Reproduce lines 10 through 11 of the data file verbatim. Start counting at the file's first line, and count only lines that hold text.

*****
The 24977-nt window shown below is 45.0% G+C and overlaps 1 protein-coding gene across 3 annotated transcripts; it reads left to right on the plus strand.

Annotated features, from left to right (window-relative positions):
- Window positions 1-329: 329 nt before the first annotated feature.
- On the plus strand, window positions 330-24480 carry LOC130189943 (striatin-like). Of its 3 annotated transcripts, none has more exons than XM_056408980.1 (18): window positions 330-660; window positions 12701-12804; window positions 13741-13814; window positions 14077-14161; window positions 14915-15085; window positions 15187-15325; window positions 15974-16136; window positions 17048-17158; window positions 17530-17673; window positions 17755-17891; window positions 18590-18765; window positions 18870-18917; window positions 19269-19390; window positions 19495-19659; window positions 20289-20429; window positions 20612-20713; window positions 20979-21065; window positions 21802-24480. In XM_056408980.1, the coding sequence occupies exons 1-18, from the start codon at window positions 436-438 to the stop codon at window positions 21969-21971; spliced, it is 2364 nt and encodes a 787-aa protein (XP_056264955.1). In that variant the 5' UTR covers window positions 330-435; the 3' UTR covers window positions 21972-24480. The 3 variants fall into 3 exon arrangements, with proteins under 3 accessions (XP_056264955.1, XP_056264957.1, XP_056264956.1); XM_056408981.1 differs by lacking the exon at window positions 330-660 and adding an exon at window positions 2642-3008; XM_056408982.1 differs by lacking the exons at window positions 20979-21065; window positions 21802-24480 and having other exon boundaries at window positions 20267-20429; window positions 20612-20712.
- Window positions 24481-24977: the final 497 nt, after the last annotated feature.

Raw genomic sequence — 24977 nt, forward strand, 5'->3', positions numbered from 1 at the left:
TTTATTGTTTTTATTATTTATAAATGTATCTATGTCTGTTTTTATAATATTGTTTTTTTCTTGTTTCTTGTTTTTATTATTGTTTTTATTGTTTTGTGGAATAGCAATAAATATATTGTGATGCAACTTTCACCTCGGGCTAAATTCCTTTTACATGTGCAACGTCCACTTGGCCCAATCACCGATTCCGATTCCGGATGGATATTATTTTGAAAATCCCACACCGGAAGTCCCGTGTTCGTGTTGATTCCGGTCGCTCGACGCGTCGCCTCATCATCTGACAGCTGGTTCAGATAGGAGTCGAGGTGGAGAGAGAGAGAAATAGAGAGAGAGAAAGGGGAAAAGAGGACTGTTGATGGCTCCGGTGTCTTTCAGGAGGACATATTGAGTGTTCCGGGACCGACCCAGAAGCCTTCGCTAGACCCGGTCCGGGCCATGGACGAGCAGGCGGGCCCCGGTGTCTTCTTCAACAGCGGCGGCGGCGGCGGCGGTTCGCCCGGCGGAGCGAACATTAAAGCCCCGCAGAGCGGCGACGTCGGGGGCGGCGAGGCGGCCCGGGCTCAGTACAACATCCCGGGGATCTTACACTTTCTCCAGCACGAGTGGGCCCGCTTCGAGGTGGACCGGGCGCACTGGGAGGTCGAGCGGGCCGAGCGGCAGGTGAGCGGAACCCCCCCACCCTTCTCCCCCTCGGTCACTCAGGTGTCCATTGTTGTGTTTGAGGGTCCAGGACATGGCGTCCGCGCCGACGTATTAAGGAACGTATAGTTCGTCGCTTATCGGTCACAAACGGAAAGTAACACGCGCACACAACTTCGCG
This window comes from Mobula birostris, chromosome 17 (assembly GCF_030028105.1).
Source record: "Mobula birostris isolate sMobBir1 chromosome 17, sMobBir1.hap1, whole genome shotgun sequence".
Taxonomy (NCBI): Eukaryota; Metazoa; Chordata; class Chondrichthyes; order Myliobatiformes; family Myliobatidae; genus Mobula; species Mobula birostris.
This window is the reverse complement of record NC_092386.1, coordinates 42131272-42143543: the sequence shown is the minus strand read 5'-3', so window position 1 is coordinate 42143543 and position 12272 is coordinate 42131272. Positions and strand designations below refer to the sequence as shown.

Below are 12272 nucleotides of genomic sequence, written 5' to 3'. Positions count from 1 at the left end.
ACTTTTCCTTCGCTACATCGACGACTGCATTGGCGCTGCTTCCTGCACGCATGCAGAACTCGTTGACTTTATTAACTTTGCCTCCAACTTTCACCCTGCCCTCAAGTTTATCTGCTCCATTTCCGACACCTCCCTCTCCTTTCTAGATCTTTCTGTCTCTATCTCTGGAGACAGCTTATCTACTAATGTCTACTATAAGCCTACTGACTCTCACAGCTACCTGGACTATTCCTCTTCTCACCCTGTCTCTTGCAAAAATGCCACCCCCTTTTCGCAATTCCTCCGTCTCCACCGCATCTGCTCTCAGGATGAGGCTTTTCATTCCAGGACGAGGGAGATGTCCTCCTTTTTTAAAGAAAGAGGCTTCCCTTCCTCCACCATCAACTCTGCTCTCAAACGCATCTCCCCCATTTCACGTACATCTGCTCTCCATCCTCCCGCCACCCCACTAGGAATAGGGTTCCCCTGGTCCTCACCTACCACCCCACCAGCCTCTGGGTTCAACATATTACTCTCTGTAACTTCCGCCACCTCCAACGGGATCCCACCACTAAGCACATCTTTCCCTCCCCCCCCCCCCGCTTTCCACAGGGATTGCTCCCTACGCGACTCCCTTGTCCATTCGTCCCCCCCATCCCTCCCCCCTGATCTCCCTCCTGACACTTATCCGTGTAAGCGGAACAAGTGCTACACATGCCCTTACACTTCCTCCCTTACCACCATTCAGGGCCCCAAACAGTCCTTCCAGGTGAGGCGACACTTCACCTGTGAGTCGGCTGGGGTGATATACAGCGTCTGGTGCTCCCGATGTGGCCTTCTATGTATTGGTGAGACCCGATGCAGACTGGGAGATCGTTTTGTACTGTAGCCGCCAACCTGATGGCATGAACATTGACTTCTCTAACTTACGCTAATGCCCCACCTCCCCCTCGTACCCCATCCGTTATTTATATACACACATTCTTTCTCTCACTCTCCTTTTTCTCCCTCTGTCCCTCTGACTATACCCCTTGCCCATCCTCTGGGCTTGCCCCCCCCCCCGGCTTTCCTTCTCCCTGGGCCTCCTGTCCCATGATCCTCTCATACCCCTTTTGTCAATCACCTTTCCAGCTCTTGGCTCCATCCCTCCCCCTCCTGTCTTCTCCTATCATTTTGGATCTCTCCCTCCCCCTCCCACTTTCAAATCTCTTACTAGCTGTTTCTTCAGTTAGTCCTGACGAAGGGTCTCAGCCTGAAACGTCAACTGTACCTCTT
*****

Taxonomy (NCBI): Eukaryota; Metazoa; Chordata; class Chondrichthyes; order Myliobatiformes; family Myliobatidae; genus Mobula; species Mobula birostris.
This window is the reverse complement of record NC_092386.1, coordinates 42131272-42143543: the sequence shown is the minus strand read 5'-3', so window position 1 is coordinate 42143543 and position 12272 is coordinate 42131272. Positions and strand designations below refer to the sequence as shown.